Stay tuned for more specifics and comparisons in the future.


· · 7 years ago

That was a fascinating report. Thanks for posting it!

· · 7 years ago

Thanks for the great report. I certainly appreciate the visibility that Cal Cars has lent to plug-in hybrids over the years.

However, I am not a fan of the "over 100 mpg" claims that have been associated with some plug-in hybrids. (Nor am I a fan of the 367 MPGe originally anounced for the LEAF, or the 230 MPG announced for the Volt). All these figures (unlike the EPA figures of 93 MPGe on electricity and 37 mpg on gas for the Volt) are entirely arbitrary. I have had runs during which I can claim 4000 mpg in my plug-in hybrid. However, I would never make such a claim, because doing so would be wildly misleading: it describes the driving profile, not the vehicle. MPG (as shown on window stickers) has been accepted as a measure of car efficiency, not driving style. It is an important measure of resource consumption. Used correctly, a Prius can be seen to be an efficient vehicle. Used correctly, MPG shows that the Volt is less efficient when running on gas than the Prius is. This disclosure is important because it will cause consumers to push Chevy to improve the Volt's engine efficiency.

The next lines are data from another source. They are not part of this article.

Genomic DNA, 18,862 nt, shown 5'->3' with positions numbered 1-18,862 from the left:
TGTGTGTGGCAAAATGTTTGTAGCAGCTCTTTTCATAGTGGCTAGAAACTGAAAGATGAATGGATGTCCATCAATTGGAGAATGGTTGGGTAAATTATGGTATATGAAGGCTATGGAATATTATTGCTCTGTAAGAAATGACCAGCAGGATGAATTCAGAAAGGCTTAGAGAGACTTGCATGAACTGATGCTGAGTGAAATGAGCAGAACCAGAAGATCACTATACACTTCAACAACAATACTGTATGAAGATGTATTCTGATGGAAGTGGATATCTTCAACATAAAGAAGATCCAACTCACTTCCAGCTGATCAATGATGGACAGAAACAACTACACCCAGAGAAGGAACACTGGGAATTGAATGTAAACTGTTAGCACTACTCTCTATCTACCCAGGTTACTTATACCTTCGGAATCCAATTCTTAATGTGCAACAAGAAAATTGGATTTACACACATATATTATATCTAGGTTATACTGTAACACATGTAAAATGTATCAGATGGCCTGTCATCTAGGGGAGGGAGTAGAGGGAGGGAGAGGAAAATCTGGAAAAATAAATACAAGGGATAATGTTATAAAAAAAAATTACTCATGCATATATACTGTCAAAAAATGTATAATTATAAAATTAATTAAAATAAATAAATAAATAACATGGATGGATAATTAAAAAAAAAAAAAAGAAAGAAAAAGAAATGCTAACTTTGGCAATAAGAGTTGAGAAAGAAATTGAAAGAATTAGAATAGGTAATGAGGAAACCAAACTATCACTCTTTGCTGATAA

The current EPA figures are important for electric vehicles as well. It keeps manufacturers honest, and allows concerned consumers to buy more efficient vehicles. With power plants generating 21.3% of greenhouse gases worldwide vs 14% for transportation, it is important not to squander electricity.

A Volt can get 4000 mpg when measured this way too: If you go for a 40 mile drive and the engine starts up just before you pull into your driveway, you could have used 1/100 gallon: 4000 mpg.

For BEVs, we need only know the range and the number of kilowatt hours per hundred miles. For PHEVs, we need to know the range, the number of kilowatt hours per hundred miles, and the fuel MPG in charge-sustaining mode.